EIFF 2021: Annette

Leos Carax's bizarre, bombastic rock opera musical Annette is a frustrating film but its chaotic playfulness is contagious

Film Review by Katie Goh | 24 Aug 2021
  • Annette
Film title: Annette
Director: Leos Carax
Starring: Adam Driver, Marion Cotillard
Release date: 3 Sep
Certificate: 15

“So may we start?” asks the French director Leos Carax during Annette’s opening scene, set in a recording studio. Brothers Ron and Russell Mael of Sparks, who wrote this bizarre, bombastic rock opera musical, begin performing the opening song in front of their mics, but soon they, along with Carax and Annette’s stars, Adam Driver and Marion Cotillard, are marching down a street in LA, still singing and ready to begin. Driver and Cotillard are handed their costumes, transform into their characters and the narrative kicks in.

Annette centres on a celebrity couple: Henry (Driver), a hulking, chain-smoking comedian who bursts onto the stage like a boxer, ranting to his adoring audience; and Ann (Cotillard), a charismatic, glamourous opera singer, who spends most of her nights dying on stage. The performing pair are deeply in love – so they tell us through their repetitive ballad We Love Each Other So Much – and soon their daughter is born, the titular Annette, who is played by a marionette. Evoking shades of A Star is Born, Henry destroys his own career, his bitterness turning self-destructive, while Ann’s stardom only continues to rise. This love story soon becomes a tragedy.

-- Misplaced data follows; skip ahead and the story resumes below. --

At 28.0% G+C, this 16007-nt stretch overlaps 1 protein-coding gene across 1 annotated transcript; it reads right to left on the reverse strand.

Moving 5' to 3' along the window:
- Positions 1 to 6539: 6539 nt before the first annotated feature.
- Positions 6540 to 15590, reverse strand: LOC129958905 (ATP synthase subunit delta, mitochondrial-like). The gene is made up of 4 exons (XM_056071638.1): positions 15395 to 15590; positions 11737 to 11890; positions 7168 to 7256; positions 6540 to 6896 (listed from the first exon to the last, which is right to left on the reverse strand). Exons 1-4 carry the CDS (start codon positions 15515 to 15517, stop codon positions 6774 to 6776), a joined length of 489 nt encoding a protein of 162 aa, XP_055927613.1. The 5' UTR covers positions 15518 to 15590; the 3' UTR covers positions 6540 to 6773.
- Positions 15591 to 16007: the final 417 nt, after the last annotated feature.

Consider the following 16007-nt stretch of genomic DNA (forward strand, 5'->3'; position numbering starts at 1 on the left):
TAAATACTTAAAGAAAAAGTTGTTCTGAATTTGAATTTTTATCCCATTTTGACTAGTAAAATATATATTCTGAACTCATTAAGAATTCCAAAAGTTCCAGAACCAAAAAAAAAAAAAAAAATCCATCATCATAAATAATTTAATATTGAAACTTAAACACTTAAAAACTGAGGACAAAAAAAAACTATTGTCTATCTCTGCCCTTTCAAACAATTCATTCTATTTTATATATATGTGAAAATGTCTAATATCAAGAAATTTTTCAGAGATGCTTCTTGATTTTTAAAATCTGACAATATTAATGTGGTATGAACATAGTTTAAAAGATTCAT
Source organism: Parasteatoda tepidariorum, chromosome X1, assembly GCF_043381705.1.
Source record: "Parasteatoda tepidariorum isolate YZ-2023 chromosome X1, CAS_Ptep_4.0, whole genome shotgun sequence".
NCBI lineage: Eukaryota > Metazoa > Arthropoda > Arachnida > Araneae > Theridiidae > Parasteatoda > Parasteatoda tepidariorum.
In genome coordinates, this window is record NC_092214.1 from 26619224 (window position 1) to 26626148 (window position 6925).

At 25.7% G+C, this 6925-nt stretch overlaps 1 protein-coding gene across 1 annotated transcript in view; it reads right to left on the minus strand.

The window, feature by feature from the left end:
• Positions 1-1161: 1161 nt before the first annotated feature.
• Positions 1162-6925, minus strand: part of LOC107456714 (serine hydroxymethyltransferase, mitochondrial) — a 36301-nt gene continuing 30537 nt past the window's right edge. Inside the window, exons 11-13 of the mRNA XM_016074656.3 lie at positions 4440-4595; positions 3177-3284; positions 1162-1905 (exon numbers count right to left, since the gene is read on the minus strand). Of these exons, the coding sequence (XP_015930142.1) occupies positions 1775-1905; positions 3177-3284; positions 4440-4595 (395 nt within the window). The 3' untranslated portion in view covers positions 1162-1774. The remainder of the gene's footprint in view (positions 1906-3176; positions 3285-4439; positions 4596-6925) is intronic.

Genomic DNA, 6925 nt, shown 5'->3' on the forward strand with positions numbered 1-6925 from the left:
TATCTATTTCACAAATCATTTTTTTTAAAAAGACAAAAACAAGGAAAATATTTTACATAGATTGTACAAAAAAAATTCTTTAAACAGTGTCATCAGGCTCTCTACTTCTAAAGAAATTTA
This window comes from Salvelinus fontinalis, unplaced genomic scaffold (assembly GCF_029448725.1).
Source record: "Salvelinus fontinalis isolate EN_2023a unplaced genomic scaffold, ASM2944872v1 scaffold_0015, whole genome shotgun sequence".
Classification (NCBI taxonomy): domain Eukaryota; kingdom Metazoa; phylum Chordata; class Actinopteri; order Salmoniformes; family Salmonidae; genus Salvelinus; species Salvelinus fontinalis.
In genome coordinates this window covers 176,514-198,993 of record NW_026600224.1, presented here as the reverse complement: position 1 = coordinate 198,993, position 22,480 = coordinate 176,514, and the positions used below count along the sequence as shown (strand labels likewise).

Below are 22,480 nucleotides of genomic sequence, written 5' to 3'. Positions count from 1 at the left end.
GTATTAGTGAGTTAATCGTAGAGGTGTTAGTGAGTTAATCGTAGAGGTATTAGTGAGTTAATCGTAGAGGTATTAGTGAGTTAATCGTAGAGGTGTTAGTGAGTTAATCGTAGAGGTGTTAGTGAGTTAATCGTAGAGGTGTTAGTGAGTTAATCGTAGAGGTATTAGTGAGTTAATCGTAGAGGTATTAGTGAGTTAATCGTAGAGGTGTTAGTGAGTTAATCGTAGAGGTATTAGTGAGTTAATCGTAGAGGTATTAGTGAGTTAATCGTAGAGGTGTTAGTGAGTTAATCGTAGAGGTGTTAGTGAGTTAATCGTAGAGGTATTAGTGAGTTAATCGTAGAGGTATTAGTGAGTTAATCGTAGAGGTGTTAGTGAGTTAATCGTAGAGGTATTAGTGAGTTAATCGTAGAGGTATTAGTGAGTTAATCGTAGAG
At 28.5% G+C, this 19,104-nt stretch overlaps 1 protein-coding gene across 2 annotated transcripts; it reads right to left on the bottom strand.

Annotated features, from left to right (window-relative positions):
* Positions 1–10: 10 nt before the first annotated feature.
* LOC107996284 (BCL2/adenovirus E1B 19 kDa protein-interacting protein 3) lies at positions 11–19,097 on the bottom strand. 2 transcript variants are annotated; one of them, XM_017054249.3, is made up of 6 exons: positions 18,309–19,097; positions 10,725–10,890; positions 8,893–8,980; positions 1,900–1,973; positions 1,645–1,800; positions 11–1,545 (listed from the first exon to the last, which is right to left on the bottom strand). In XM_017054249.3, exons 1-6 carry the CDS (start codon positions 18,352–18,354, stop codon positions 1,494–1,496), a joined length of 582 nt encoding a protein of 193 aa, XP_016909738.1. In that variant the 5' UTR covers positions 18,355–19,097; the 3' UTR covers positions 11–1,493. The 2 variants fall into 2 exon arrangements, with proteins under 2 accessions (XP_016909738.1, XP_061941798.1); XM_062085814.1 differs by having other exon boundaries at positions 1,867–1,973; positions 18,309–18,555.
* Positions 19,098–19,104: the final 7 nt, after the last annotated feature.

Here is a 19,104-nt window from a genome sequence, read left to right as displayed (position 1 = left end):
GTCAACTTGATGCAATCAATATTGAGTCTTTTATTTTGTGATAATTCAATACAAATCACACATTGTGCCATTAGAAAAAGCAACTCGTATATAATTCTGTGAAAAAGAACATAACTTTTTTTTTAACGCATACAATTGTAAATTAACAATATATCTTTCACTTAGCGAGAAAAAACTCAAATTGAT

One of the founders of cinéma du look, the ‘80s French filmmaking movement that favoured stylish spectacle, Carax relishes in artificiality. In Annette, he gleefully leans into the illusionary magic of classical cinema; during the film’s greatest set piece, the couple dance across a ship’s deck in front of a projected storm. And, of course, there’s Annette, a puppet: perhaps a statement on celebrity children, perhaps just another way to heighten the film’s artifice, perhaps Carax just didn’t want to work with a child actor.

Sparks’ songs are well matched to the literalness of Carax’s filmmaking, but their lyrics gesture to generic emotions and do little to convey the characters’ complexities beyond the obvious. Some songs simply become parodies of musical numbers. But vague signifying is a problem beyond Annette’s songs, particularly with Driver, who is left to act in a vacuum. Through onstage raving, the film presents Henry, the tormented monster, but it offers few insights into his tangled emotional motivations. Carax’s entire metafictional approach suggests Brechtian intentions and a condemnation of celebrity but it descends into a sprawling mess and remains flippantly vague.

Annette is a frustrating film and one that is in love with its own hollow posturing, but Carax’s chaotic playfulness is contagious and, despite its flaws, Annette casts a bewitching charm as a nihilistic fairy tale about the poison of fame.

Annette had its UK premiere on 21 Aug as part of Edinburgh International Film Festival; the film is released in UK cinemas on 3 Sep, and streaming from 26 Nov, via MUBI